Another account of his death, first recorded 80 years after the events by the Roman chronicler Count Marcellinus, reports that "Attila, King of the Huns and ravager of the provinces of Europe, was pierced by the hand and blade of his wife. The Volsunga saga and the Poetic Edda also claim that King Atli (Attila) died at the hands of his wife, Gudrun. Most scholars reject these accounts as no more than hear-say, preferring instead the account given by Attila's contemporary Priscus. Priscus' version, however, has recently come under renewed scrutiny by Michael A. Babcock. Based on detailed philological analysis, Babcock concludes that the account of natural death, given by Priscus, was an ecclesiastical "cover story" and that Emperor Marcian (who ruled the Eastern Roman Empire from 450-457) was the political force behind Attila's death.
Jordanes says, "the greatest of all warriors should be mourned with no feminine lamentations and with no tears, but with the blood of men." His horsemen galloped in circles around the silken tent where Attila lay in state, singing in his dirge, according to Cassiodorus and Jordanes, "Who can rate this as death, when none believes it calls for vengeance?" then celebrated a strava (lamentation) over his burial place with great feasting. Legend says that he was laid to rest in a triple coffin made of gold, silver, and iron, along with some of the spoils of his conquests. His men diverted a section of the river Tisza, buried the coffin under the riverbed, and then were killed to keep the exact location a secret.
His sons Ellac (his appointed successor), Dengizich, and Ernakh fought over the division of his legacy, specifically which vassal kings would belong to which brother. As a consequence they were divided, defeated and scattered the following year in the Battle of Nedao by the Ostrogoths and the Gepids under Ardaric. According to Jordanes, Ardaric, who was once Attila's most prized chieftain, turned against the feuding brothers when he felt that they were treating the nations they ruled as slaves.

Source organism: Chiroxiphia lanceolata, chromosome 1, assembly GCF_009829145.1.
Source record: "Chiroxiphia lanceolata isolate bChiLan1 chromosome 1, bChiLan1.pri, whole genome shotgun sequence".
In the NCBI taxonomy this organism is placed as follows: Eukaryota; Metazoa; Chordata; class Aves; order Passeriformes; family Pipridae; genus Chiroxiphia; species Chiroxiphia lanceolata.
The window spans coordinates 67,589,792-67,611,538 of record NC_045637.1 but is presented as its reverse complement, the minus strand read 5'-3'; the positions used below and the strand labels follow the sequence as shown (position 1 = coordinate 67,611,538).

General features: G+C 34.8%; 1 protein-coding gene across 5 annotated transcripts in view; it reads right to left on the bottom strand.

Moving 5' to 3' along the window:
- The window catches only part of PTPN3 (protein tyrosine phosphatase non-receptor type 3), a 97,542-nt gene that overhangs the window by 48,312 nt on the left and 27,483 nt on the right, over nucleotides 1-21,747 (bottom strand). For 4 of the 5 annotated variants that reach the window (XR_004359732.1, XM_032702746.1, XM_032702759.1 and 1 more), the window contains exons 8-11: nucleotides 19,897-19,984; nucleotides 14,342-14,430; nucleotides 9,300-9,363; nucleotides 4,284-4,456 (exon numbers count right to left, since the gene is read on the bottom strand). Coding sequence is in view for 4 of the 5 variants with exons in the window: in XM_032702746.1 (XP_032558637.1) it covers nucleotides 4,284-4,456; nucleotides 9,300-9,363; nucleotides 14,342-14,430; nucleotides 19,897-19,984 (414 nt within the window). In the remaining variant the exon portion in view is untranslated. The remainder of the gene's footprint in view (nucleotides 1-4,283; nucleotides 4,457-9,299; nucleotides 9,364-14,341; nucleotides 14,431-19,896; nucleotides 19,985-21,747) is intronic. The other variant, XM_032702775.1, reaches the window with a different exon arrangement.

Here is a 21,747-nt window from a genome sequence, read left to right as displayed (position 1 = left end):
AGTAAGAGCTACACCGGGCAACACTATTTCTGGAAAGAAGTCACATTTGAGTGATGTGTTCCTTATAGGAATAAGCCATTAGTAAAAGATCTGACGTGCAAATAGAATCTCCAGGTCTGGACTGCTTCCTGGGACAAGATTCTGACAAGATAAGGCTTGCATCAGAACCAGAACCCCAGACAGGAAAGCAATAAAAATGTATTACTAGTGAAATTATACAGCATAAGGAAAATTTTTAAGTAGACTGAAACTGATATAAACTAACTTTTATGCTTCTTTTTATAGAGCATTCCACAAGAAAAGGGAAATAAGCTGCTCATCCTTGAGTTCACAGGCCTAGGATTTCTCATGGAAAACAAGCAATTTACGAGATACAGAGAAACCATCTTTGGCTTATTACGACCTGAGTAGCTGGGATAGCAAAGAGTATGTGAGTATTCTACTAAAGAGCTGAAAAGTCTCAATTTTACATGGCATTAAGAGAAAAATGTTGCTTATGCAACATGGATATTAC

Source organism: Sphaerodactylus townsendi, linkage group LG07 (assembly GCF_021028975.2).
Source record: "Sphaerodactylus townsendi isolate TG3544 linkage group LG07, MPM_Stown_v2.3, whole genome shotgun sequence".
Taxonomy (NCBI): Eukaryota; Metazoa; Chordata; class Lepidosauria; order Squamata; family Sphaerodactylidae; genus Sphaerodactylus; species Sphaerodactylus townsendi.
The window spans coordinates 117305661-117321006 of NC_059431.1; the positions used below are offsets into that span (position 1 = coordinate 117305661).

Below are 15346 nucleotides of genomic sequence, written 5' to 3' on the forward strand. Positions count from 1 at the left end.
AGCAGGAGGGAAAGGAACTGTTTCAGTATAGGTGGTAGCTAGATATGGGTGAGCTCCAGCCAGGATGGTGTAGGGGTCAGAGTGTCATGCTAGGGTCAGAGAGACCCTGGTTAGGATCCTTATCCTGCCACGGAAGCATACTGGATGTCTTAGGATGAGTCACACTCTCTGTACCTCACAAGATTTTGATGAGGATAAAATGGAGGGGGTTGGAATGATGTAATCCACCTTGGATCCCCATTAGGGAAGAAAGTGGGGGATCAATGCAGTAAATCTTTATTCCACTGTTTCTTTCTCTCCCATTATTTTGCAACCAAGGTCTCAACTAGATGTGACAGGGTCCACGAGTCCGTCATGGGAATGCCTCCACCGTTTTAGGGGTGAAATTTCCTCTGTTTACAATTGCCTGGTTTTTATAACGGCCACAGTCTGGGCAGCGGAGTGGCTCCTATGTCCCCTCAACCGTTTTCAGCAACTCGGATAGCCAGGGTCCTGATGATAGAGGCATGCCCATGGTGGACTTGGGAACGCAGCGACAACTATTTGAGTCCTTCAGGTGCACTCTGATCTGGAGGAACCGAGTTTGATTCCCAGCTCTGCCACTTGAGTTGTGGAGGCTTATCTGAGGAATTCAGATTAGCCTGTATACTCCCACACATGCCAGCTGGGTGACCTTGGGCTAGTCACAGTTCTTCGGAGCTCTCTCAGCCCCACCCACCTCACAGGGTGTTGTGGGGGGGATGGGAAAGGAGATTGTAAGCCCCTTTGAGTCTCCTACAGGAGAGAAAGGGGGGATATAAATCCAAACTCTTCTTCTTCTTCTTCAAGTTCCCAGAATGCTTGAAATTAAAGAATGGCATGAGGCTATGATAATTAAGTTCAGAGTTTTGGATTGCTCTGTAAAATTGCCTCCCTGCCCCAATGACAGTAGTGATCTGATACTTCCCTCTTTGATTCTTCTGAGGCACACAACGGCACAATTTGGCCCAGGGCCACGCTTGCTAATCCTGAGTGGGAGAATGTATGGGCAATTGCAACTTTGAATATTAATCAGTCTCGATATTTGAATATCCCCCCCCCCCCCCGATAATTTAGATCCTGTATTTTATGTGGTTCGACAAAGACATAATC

Attila's many children and relatives are known by name and some even by deeds, but soon valid genealogical sources all but dry up and there seems to be no verifiable way to trace Attila's descendants. This hasn't stopped many genealogists from attempting to reconstruct a valid line of descent for various medieval rulers. One of the most credible claims has been that of the tsars of Bulgaria (see Nominalia of the Bulgarian khans). A popular, but ultimately unconfirmed attempt tries to relate Attila to Charlemagne (see Attila the Hun to Charlemagne).
Attila is known in Western history and tradition as the grim flagellum dei (Latin: "Scourge of God"), and his name has become a byword for cruelty and barbarism. Some of this may have arisen from confusion between him and later steppe warlords such as Genghis Khan and Tamerlane. All are considered to be cruel, clever, and blood-thirsty lovers of battle and pillage. The reality of his character is probably more complex. The Huns of Attila's era had been mingling with Roman civilisation for some time, largely through the Germanic foederati of the border, so that by the time of Theodosius's embassy in 448 Priscus could identify two primary languages among the Huns, Gothic and Hunnic, with some people knowing Latin and Greek. Priscus also recounts his meeting with an eastern Roman captive who had so fully assimilated into the Huns' way of life that he had no desire to return to his former country, and the Byzantine historian's description of Attila's humility and simplicity is unambiguous in its admiration.
The origin of Attila's name is not known with confidence, because very little is known about Hunnic names. In the Hunnic language Danube-Bulgarian, the etymology "oceanic (universal) [ruler]" has been proposed. Also the word possibly originates from Turkic Atyl/Atal/Atil/Itil meaning water, river (also, ancient name of Volga river) with adjective suffix -ly. (Compare also Turkic medieval notable title atalyk - "senior as father"). This is correlating to the fact that the Polish Chronicle is using Attila's name as Aquila bearing the Latin aqua inside. Others believe that the name may have connection to Hungarian Ítélet meaning judgement or Old-Turkic via the loandword in Gothic (or Gepid) atta ("father") and the diminutive suffix -ila. Attila was not a rare name in Central Europe prior to Attila making his mark on history; the historical record shows numerous persons with the name preceding him. 'Attila' has many variants: Atli and Atle in Norse, Ætla, Attle and Atlee in English, Attila/Atilla/Etele in Hungarian (all the three name variants are used in Hungary; Attila is the most popular variant), Etzel in modern German or Attila, Atila or Atilla in modern Turkish.
Attila has been portrayed in various ways, sometimes as a noble ruler, sometimes as a cruel barbarian.
Set in the final days of the Roman Empire, Dietrich's fifth novel follows the attempt of Attila the Hun to conquer the West.